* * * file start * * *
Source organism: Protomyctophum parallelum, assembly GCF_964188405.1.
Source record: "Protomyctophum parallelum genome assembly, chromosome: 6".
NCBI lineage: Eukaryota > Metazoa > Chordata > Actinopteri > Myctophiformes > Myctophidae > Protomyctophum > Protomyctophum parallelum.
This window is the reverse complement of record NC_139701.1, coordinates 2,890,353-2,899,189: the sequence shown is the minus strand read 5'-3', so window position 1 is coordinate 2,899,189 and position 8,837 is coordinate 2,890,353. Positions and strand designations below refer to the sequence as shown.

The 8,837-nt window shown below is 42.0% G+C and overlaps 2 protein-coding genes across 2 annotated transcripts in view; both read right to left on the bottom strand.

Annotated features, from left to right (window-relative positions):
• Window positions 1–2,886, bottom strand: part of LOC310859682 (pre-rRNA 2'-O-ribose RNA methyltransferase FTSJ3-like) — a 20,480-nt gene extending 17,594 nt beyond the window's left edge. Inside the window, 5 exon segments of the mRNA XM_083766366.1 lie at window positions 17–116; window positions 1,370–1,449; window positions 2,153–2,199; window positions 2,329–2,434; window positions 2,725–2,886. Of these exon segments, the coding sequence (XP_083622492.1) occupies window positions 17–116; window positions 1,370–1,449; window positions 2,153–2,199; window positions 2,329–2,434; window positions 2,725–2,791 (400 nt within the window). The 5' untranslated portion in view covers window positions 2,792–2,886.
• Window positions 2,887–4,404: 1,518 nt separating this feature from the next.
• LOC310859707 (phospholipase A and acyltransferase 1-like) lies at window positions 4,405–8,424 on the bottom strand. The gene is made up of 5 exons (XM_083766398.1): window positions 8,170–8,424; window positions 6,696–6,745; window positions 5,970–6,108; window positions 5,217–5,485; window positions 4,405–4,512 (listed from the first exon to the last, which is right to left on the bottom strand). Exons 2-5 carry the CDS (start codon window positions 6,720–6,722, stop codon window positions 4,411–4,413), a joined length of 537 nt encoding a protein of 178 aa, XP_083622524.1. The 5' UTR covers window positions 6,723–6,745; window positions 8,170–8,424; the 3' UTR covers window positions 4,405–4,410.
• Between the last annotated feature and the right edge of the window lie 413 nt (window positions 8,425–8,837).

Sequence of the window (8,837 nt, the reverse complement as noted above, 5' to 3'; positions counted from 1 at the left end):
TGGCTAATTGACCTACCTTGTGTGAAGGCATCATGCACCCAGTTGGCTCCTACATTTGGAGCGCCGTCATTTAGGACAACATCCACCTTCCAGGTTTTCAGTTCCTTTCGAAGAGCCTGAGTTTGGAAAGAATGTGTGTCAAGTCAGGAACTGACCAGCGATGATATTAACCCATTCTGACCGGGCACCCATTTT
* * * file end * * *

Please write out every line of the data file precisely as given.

Source organism: Protomyctophum parallelum, assembly GCF_964188405.1.
Source record: "Protomyctophum parallelum genome assembly, chromosome: 6".
NCBI lineage: Eukaryota > Metazoa > Chordata > Actinopteri > Myctophiformes > Myctophidae > Protomyctophum > Protomyctophum parallelum.
This window is the reverse complement of record NC_139701.1, coordinates 2,890,353-2,899,189: the sequence shown is the minus strand read 5'-3', so window position 1 is coordinate 2,899,189 and position 8,837 is coordinate 2,890,353. Positions and strand designations below refer to the sequence as shown.

The 8,837-nt window shown below is 42.0% G+C and overlaps 2 protein-coding genes across 2 annotated transcripts in view; both read right to left on the bottom strand.

Annotated features, from left to right (window-relative positions):
• Window positions 1–2,886, bottom strand: part of LOC310859682 (pre-rRNA 2'-O-ribose RNA methyltransferase FTSJ3-like) — a 20,480-nt gene extending 17,594 nt beyond the window's left edge. Inside the window, 5 exon segments of the mRNA XM_083766366.1 lie at window positions 17–116; window positions 1,370–1,449; window positions 2,153–2,199; window positions 2,329–2,434; window positions 2,725–2,886. Of these exon segments, the coding sequence (XP_083622492.1) occupies window positions 17–116; window positions 1,370–1,449; window positions 2,153–2,199; window positions 2,329–2,434; window positions 2,725–2,791 (400 nt within the window). The 5' untranslated portion in view covers window positions 2,792–2,886.
• Window positions 2,887–4,404: 1,518 nt separating this feature from the next.
• LOC310859707 (phospholipase A and acyltransferase 1-like) lies at window positions 4,405–8,424 on the bottom strand. The gene is made up of 5 exons (XM_083766398.1): window positions 8,170–8,424; window positions 6,696–6,745; window positions 5,970–6,108; window positions 5,217–5,485; window positions 4,405–4,512 (listed from the first exon to the last, which is right to left on the bottom strand). Exons 2-5 carry the CDS (start codon window positions 6,720–6,722, stop codon window positions 4,411–4,413), a joined length of 537 nt encoding a protein of 178 aa, XP_083622524.1. The 5' UTR covers window positions 6,723–6,745; window positions 8,170–8,424; the 3' UTR covers window positions 4,405–4,410.
• Between the last annotated feature and the right edge of the window lie 413 nt (window positions 8,425–8,837).

Sequence of the window (8,837 nt, the reverse complement as noted above, 5' to 3'; positions counted from 1 at the left end):
TGGCTAATTGACCTACCTTGTGTGAAGGCATCATGCACCCAGTTGGCTCCTACATTTGGAGCGCCGTCATTTAGGACAACATCCACCTTCCAGGTTTTCAGTTCCTTTCGAAGAGCCTGAGTTTGGAAAGAATGTGTGTCAAGTCAGGAACTGACCAGCGATGATATTAACCCATTCTGACCGGGCACCCATTTT